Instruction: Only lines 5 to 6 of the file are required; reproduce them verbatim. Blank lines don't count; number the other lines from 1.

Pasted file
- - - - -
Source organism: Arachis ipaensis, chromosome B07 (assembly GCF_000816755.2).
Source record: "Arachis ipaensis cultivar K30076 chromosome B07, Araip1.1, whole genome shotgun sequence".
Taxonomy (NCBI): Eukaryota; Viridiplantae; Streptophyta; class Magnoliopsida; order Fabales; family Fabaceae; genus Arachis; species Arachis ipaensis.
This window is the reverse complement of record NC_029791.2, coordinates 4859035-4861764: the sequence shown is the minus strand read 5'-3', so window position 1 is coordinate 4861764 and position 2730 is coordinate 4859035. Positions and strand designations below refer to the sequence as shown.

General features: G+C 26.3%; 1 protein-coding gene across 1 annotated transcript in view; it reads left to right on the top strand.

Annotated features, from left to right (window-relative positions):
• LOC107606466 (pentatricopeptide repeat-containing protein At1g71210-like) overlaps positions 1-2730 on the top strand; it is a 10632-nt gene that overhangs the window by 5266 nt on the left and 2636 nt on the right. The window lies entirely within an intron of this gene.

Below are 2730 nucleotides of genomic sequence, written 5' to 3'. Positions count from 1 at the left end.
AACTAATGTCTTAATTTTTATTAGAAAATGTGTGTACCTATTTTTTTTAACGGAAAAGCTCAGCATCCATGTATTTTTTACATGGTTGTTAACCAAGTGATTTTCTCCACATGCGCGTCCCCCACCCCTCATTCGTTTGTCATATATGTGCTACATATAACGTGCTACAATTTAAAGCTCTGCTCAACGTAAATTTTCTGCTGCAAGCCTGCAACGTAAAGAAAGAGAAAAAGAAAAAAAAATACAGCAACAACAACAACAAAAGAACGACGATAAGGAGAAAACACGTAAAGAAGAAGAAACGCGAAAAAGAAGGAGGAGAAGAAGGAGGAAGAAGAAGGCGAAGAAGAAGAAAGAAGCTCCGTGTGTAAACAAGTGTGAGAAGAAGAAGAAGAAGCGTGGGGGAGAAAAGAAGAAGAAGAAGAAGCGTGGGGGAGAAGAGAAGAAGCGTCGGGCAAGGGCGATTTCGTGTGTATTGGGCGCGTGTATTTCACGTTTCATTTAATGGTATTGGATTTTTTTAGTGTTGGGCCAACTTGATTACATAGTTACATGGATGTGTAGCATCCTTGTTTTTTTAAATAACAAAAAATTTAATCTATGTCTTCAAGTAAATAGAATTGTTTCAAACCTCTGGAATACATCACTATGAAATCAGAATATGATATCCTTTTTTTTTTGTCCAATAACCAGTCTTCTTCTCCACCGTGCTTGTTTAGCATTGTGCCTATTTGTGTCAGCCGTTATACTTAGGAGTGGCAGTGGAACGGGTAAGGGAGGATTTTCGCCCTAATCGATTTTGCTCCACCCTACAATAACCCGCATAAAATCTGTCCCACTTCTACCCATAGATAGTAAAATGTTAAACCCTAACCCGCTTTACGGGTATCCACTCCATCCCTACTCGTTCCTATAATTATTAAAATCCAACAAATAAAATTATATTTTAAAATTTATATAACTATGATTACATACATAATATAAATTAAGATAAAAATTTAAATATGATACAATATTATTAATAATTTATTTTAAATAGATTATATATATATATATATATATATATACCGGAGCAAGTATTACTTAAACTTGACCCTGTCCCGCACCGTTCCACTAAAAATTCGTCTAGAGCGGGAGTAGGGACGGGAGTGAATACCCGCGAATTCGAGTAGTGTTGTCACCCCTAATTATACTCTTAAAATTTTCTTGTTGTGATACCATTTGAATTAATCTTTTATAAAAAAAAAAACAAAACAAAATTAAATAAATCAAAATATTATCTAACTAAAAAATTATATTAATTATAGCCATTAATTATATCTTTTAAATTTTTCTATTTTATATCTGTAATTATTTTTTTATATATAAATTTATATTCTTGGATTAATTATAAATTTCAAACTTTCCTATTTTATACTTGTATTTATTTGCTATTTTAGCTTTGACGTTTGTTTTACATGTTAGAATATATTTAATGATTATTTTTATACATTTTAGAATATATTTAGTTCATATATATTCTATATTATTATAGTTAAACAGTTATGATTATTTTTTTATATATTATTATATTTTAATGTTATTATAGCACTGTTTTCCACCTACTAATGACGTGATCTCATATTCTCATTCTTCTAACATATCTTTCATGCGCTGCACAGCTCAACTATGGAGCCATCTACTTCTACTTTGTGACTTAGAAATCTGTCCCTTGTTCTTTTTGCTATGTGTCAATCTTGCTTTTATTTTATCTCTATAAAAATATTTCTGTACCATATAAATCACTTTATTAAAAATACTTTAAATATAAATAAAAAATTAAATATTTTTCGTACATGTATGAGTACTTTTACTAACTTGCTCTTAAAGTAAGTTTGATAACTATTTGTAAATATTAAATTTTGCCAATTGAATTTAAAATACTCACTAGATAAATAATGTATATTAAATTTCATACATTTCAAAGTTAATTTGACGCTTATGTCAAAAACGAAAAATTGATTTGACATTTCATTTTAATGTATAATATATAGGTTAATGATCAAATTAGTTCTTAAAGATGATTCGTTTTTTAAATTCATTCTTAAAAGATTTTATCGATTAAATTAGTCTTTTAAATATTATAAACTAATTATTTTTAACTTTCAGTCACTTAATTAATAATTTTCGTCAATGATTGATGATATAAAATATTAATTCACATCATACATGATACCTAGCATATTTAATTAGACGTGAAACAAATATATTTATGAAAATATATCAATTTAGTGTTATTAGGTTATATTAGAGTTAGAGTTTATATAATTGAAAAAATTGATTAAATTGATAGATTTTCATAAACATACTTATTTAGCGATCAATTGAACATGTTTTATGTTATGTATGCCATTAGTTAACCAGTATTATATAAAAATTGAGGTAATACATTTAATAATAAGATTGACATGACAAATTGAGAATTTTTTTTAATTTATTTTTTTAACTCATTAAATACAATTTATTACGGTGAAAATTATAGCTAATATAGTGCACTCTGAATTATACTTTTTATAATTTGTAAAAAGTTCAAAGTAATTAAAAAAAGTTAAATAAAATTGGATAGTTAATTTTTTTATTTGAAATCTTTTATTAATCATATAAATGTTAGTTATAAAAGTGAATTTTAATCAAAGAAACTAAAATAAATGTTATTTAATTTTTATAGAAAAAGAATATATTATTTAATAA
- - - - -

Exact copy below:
General features: G+C 26.3%; 1 protein-coding gene across 1 annotated transcript in view; it reads left to right on the top strand.

Annotated features, from left to right (window-relative positions):